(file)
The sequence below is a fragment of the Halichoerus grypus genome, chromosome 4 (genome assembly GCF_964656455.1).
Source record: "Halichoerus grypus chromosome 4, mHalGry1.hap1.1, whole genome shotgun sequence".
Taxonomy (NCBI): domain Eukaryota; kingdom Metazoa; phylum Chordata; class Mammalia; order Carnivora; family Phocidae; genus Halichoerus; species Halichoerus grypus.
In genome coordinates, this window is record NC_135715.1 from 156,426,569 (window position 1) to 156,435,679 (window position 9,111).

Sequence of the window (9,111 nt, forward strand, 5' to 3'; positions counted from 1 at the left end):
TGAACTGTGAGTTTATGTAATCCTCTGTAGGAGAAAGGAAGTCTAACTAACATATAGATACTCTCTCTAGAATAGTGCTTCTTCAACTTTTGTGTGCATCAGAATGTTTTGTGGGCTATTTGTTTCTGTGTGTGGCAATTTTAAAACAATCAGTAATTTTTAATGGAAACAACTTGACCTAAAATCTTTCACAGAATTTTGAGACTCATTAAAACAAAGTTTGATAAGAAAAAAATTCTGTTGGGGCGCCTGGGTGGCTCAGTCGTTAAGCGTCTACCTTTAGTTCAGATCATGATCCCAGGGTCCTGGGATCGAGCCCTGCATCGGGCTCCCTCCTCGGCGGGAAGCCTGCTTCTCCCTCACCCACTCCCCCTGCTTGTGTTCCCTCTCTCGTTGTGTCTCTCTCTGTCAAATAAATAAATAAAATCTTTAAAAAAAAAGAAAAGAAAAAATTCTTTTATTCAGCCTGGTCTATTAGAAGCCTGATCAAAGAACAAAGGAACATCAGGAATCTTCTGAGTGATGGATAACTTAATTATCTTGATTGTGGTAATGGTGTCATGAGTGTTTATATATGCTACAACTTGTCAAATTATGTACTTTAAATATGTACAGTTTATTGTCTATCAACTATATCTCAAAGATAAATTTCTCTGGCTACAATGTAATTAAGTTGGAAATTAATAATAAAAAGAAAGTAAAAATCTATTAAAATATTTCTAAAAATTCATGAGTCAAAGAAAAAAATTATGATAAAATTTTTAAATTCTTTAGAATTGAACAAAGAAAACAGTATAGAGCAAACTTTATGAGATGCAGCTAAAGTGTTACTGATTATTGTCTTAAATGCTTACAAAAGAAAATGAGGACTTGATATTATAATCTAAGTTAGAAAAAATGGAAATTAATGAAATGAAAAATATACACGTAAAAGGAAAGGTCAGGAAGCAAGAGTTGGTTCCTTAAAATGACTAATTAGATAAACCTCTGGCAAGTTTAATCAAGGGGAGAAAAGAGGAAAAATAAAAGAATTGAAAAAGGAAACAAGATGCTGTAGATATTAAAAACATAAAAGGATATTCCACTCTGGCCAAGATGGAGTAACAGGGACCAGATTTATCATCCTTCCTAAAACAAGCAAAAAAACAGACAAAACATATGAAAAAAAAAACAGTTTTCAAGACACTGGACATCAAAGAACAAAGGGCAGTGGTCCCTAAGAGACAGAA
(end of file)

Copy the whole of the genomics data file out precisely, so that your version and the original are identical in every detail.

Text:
The sequence below is a fragment of the Halichoerus grypus genome, chromosome 4 (genome assembly GCF_964656455.1).
Source record: "Halichoerus grypus chromosome 4, mHalGry1.hap1.1, whole genome shotgun sequence".
Taxonomy (NCBI): domain Eukaryota; kingdom Metazoa; phylum Chordata; class Mammalia; order Carnivora; family Phocidae; genus Halichoerus; species Halichoerus grypus.
In genome coordinates, this window is record NC_135715.1 from 156,426,569 (window position 1) to 156,435,679 (window position 9,111).

Sequence of the window (9,111 nt, forward strand, 5' to 3'; positions counted from 1 at the left end):
TGAACTGTGAGTTTATGTAATCCTCTGTAGGAGAAAGGAAGTCTAACTAACATATAGATACTCTCTCTAGAATAGTGCTTCTTCAACTTTTGTGTGCATCAGAATGTTTTGTGGGCTATTTGTTTCTGTGTGTGGCAATTTTAAAACAATCAGTAATTTTTAATGGAAACAACTTGACCTAAAATCTTTCACAGAATTTTGAGACTCATTAAAACAAAGTTTGATAAGAAAAAAATTCTGTTGGGGCGCCTGGGTGGCTCAGTCGTTAAGCGTCTACCTTTAGTTCAGATCATGATCCCAGGGTCCTGGGATCGAGCCCTGCATCGGGCTCCCTCCTCGGCGGGAAGCCTGCTTCTCCCTCACCCACTCCCCCTGCTTGTGTTCCCTCTCTCGTTGTGTCTCTCTCTGTCAAATAAATAAATAAAATCTTTAAAAAAAAAGAAAAGAAAAAATTCTTTTATTCAGCCTGGTCTATTAGAAGCCTGATCAAAGAACAAAGGAACATCAGGAATCTTCTGAGTGATGGATAACTTAATTATCTTGATTGTGGTAATGGTGTCATGAGTGTTTATATATGCTACAACTTGTCAAATTATGTACTTTAAATATGTACAGTTTATTGTCTATCAACTATATCTCAAAGATAAATTTCTCTGGCTACAATGTAATTAAGTTGGAAATTAATAATAAAAAGAAAGTAAAAATCTATTAAAATATTTCTAAAAATTCATGAGTCAAAGAAAAAAATTATGATAAAATTTTTAAATTCTTTAGAATTGAACAAAGAAAACAGTATAGAGCAAACTTTATGAGATGCAGCTAAAGTGTTACTGATTATTGTCTTAAATGCTTACAAAAGAAAATGAGGACTTGATATTATAATCTAAGTTAGAAAAAATGGAAATTAATGAAATGAAAAATATACACGTAAAAGGAAAGGTCAGGAAGCAAGAGTTGGTTCCTTAAAATGACTAATTAGATAAACCTCTGGCAAGTTTAATCAAGGGGAGAAAAGAGGAAAAATAAAAGAATTGAAAAAGGAAACAAGATGCTGTAGATATTAAAAACATAAAAGGATATTCCACTCTGGCCAAGATGGAGTAACAGGGACCAGATTTATCATCCTTCCTAAAACAAGCAAAAAAACAGACAAAACATATGAAAAAAAAAACAGTTTTCAAGACACTGGACATCAAAGAACAAAGGGCAGTGGTCCCTAAGAGACAGAA